Merchants Adjust Marketing to Match Media Consumption
A close look at the numbers that have been tallied up for 2010 can tell us about the recovery in the ad market. The numbers can also indicate what marketers think about which media channels deserve a higher percentage of the ad budget. Most experts have been impressed with the rapid growth of the online ad sector. But eMarketer analysts suggest that this channel should gain even more of the ad dollar to match the amount of time consumers spend online.
If marketers were to fund each marketing channel strictly correlated to the time consumers spend with various media formats, TV would still come out the winner. Last year, U.S. consumers spent the largest portion of their time, 42.9% daily, engaged with TV. As a result, in total, marketers allocated 42.7% of media spending on TV. eMarketer CEO Geoff Ramsey, says when it comes to online ad spending, he sees a huge mismatch. Previously, analysts and marketers were not exactly sure of the extent of the mismatch. But eMarketer research indicates that it’s a gap of 6.5%. Consumers spend 25.2% of their media time online. Marketer spend 18.7% of their budgets on online channels. eMarketer data also shows that consumers spend 8.1% of media time engaged with mobile devices. Marketers, so far, have only spent 0.5% of ad dollars on mobile. Analysts do point out, though, that not all mobile device time can be considered a possible resource space for advertising and say that this time is “devoted to communications activities marketers are not looking to interrupt.”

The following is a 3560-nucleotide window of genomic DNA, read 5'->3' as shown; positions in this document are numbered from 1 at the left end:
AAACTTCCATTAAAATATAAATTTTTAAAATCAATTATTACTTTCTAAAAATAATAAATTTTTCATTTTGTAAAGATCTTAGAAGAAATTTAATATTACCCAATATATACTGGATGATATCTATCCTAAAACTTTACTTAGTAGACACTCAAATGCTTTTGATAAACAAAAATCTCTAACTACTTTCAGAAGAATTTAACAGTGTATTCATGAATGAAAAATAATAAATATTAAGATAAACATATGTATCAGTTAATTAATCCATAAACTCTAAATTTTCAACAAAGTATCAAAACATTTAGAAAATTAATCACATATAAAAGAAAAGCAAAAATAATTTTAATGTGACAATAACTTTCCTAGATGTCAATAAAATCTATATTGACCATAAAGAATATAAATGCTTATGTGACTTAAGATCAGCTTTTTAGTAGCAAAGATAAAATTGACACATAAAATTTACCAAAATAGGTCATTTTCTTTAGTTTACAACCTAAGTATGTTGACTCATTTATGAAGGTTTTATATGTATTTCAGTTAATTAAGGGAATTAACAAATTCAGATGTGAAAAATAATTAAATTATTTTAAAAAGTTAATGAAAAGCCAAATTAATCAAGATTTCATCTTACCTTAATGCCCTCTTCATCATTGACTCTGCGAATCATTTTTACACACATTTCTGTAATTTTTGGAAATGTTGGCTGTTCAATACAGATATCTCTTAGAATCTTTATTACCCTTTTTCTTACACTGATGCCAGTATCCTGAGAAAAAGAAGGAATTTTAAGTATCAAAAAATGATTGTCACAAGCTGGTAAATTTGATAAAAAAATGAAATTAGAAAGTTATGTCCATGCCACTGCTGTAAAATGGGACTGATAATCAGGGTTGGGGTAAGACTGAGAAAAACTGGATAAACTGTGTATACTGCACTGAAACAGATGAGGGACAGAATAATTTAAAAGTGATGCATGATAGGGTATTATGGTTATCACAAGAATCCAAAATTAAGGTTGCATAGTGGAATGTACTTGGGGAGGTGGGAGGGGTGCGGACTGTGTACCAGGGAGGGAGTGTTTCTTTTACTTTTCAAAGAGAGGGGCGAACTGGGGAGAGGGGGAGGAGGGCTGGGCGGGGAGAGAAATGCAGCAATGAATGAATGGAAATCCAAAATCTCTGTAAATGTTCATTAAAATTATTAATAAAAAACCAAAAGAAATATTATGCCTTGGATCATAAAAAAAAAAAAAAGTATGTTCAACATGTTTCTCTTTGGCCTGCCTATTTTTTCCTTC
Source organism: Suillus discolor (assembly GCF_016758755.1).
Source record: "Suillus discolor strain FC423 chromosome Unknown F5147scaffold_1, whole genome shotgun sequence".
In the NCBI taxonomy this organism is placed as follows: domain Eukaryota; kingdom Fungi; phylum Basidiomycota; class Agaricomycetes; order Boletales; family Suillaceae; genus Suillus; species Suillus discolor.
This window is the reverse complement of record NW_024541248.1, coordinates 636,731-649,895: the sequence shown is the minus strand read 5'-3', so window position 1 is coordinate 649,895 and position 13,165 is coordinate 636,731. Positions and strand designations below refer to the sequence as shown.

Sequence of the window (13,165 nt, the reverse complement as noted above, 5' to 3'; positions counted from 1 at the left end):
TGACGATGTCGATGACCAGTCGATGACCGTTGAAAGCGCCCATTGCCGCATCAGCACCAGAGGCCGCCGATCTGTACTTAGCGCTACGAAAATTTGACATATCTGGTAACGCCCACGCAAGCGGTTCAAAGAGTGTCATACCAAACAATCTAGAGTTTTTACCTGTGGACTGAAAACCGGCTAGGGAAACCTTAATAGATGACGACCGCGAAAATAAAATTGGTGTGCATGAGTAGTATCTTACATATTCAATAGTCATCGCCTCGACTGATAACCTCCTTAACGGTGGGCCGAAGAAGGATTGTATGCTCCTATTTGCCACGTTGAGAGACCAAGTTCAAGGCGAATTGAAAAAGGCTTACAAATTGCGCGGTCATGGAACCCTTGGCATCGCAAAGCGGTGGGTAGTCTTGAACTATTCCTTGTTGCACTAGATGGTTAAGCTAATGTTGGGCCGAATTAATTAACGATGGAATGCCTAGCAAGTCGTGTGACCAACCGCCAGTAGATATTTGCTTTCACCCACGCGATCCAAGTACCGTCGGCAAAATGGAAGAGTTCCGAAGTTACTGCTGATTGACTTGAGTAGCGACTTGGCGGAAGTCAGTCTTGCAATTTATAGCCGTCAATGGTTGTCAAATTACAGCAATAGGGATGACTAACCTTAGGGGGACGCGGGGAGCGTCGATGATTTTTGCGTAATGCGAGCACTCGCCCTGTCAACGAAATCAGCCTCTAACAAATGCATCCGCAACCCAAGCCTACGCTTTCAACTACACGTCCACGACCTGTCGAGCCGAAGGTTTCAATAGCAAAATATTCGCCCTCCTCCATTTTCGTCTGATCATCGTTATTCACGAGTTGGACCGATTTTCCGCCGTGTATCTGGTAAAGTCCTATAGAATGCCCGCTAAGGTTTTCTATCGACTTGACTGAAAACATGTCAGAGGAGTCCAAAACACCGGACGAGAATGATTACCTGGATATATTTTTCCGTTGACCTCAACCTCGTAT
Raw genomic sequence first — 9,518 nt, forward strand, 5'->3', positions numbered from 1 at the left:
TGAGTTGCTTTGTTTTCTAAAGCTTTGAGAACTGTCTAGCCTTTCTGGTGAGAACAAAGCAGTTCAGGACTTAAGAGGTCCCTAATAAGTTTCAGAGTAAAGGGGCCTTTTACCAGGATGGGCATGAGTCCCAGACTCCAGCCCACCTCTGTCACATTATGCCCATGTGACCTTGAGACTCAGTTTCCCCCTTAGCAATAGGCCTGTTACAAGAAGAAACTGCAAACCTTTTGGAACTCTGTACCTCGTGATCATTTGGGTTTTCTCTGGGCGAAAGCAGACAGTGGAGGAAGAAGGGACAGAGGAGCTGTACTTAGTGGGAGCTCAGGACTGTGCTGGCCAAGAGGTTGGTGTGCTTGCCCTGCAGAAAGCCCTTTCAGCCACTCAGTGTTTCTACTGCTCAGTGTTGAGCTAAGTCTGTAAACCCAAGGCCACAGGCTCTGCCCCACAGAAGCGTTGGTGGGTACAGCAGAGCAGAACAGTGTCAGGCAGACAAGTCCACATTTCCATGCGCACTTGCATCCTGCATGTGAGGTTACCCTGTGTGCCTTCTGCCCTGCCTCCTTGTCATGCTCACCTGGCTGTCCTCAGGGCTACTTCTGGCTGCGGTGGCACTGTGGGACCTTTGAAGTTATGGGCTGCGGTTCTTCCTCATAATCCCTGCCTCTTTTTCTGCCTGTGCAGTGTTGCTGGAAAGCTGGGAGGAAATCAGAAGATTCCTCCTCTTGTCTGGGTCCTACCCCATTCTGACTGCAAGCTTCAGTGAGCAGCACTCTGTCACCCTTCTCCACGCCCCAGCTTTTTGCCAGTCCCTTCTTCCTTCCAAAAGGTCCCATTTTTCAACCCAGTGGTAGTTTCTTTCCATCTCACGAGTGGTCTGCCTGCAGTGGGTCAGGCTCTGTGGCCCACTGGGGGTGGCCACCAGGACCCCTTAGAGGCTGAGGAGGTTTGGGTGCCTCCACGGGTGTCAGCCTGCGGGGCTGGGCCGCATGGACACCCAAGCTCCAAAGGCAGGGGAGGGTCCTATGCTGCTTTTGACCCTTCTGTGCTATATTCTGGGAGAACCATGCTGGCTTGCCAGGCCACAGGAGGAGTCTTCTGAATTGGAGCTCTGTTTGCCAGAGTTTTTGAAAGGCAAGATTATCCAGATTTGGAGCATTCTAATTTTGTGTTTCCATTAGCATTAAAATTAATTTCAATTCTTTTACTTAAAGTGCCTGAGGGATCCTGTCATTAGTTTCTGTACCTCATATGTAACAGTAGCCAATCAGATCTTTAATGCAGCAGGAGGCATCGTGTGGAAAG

Of course, marketers must consider more than just a raw one-to-one ratio with respect to time spent versus influence when allocating the ad budget over multiple channels. However, the eMarketer study does provide an interesting top-down analysis. The company’s analysts even calculate the rate of ad spending per hour by media format. For example, advertisers spent $0.53 for each hour consumers read newspapers versus $0.12 for each hour they spent online.
Marketers will likely be adjusting these percentages regularly as consumers continue to embrace content online.[Source: Ad Dollars Still Not Following Online and Mobile Usage. Emarketer.com. 31 Mar. 2011. Web. 12 Apr. 2011]